The Lyceum Theatre isn't just the oldest continuously operating legitimate theatre in New York City, having opened in 1903, but it's also a treasure trove of theatrical history that adorns its walls. But the Lyceum's magic goes beyond aesthetics. Its stage has been graced by legends like Ethel Barrymore and Lionel Barrymore, and it premiered iconic productions like J.M. Barrie's "The Admirable Crichton" and Ibsen's "A Doll's House."

910 Seats

Wheelchair Accessible

Guide Dogs

Washrooms

Air Conditioning

Security Check

Accessible Toilets

Water Fountain

Hearing Assistance

About Lyceum Theatre

Seating chart
History
Architecture
Popular productions
  • Total seating capacity: With just over 900 seats, this is a relatively smaller venue on Broadway.
  • Orchestra: The largest and most accessible section in the house, the Center Orchestra is where you want to be for the best views.
  • Mezzanine: Elevated and raked, this section offers a more comprehensive view of the stage, making it suitable for larger productions. It is also a great option if you're looking for more value for your money.
  • Balcony: This is an elevated section with an extremely steep rake and limited space, making it less popular among audiences, but it generally offers the best rates across most shows.

Lyceum Theatre, New York Seating Chart >

Know before you go

Getting there
Facilities
Accessibility
Tips & guidelines
Nearby restaurants
  • Address: 149 W 45th St, New York, NY 10036, United States
  • Subway: The closest station is Times Square-42nd Street which services lines 1, 2, and 3. The 47-50 Streets-Rockefeller Center station is also within walking distance and covers lines B, D, F, and M.
  • Bus: The nearest stop is 6th Avenue and West 45th Street, which services lines QM1, QM5, and QM6.
  • Parking: There are several paid parking garages nearby, including multiple Icon Parking lots (West 43rd Street and 6th Avenue), that are within walking distance of the theater.

Frequently asked questions about Lyceum Theatre

What is the address of Lyceum Theatre?

Located at 149 W 45th St, New York, NY 10036, United States, you can reach the theater easily by bus or subway.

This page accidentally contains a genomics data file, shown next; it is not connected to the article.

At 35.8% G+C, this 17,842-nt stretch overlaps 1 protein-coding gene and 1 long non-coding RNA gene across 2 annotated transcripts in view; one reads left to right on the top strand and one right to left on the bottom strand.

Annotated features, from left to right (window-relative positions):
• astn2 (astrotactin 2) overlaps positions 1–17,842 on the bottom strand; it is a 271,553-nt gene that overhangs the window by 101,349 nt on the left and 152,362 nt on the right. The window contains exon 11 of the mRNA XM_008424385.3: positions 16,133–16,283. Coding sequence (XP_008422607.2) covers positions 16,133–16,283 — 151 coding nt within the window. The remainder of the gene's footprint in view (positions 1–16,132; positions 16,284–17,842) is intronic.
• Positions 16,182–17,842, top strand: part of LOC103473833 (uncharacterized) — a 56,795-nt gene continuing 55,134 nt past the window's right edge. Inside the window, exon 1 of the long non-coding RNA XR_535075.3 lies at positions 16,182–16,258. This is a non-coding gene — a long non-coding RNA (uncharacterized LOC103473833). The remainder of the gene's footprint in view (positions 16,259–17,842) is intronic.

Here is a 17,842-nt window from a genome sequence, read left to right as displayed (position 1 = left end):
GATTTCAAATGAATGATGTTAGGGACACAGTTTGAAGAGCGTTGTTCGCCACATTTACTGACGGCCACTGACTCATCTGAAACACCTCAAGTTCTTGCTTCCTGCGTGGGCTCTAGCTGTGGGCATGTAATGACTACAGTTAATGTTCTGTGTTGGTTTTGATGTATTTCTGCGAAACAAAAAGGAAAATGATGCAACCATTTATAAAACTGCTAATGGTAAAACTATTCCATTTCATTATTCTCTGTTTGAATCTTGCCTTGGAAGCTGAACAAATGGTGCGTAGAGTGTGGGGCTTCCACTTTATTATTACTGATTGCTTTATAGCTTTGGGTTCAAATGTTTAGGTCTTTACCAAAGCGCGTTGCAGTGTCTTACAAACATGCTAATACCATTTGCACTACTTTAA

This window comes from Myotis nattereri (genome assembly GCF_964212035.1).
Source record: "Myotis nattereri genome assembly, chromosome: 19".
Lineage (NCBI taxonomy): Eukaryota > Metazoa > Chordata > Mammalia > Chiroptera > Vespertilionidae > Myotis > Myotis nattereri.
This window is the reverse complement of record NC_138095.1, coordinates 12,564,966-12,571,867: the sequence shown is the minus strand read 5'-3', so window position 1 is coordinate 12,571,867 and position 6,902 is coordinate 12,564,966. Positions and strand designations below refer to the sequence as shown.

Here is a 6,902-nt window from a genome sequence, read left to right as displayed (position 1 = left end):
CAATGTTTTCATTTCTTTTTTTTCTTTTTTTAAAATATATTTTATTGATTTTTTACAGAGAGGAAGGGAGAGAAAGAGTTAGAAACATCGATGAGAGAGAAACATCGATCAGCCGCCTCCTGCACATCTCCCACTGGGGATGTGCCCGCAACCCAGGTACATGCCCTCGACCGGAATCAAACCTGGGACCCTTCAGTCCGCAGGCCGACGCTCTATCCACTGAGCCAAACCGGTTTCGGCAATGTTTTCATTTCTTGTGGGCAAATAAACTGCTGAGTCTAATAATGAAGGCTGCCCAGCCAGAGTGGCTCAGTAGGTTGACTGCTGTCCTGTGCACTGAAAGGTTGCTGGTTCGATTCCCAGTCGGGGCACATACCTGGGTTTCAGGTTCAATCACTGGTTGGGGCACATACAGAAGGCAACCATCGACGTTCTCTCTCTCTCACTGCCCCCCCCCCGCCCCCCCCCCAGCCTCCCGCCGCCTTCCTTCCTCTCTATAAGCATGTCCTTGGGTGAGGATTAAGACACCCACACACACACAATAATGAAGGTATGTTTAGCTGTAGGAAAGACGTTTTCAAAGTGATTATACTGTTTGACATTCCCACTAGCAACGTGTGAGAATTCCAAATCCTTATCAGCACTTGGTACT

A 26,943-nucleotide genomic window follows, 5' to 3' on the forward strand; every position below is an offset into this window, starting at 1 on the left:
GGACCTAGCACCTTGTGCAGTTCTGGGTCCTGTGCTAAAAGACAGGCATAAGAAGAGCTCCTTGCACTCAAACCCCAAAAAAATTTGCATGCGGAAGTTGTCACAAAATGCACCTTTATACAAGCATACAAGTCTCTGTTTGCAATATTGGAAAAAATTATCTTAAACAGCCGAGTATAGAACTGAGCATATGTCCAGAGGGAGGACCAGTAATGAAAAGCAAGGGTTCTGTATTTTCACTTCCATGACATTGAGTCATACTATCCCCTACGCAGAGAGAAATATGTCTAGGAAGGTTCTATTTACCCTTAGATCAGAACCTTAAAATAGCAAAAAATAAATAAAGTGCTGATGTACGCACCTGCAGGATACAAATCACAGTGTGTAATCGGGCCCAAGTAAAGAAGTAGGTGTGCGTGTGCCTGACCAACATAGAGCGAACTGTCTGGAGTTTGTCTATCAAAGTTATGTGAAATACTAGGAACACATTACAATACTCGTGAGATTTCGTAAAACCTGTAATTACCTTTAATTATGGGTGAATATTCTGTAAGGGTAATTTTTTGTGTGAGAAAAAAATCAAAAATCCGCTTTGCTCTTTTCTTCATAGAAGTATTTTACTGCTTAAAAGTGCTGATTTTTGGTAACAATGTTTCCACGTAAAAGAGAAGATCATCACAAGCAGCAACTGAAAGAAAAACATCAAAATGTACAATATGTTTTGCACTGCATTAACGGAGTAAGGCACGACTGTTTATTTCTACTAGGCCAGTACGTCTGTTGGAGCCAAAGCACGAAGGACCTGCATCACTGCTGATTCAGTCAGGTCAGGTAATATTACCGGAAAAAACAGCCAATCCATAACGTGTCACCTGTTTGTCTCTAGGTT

What is the history of the Lyceum theater in New York City?

Vaudeville theater owner and agent Martin Beck funded the construction of the Lyceum Theatre and when it opened in 1913, it was considered by many to be a flagship of vaudeville impresarios Benjamin Franklin Keith and Edward Franklin Albee II's organization. It is now one of nine venues on Broadway operated by the Nederlander Organization and is co-owned by Jimmy Nederlander and Broadway producer Stewart Lane.

Is the Lyceum Theatre accessible to people using wheelchairs or patrons requiring hearing assistance?

The theater has a step-free entrance and a fully accessible and step-free Orchestra section with designated seating for wheelchair users. The other sections are not quite as accessible; they are harder to reach and sit on steep rakes that can only be navigated using stairs.

How much do Lyceum Theatre tickets cost?

Prices will vary depending on the show, dates, and seats selected. Seats in the Orchestra, particularly further forward and toward the Center tend to go for premium rates, while rear seats and seats in the Mezzanine and Balcony often cost lesser.

What is the best place to sit at the Lyceum Theatre?

The Lyceum Theatre has a capacity of over 900 seats split across three sections. The Orchestra offers great visibility and clearer views of the performances, particularly from rows F-K. The Mezzanine seats give you a wider view of the stage, particularly useful for larger productions, though the best seats in this section are the front row ones. The Balcony seats are the most affordable, and despite the steep rake, height, and distance from the stage, the seats in Rows A and B tend to offer decent views.

What are some attractions or things to do near the Lyceum Theatre?

The theater sits nestled within a bustling district that offers something for everyone: from tourist attractions like Madame Tussaud's Wax Museum to peaceful escapes like parks, gardens, and a river, including Madison Square Garden and Central Park, and from historic and artistic pursuits like museums and landmark towers, like the Rockefeller and the Empire State Building, to experience centers like escape rooms and off-beat alleyway finds. When you head to the Broadway District, you know you're in for a good time, whichever way you turn.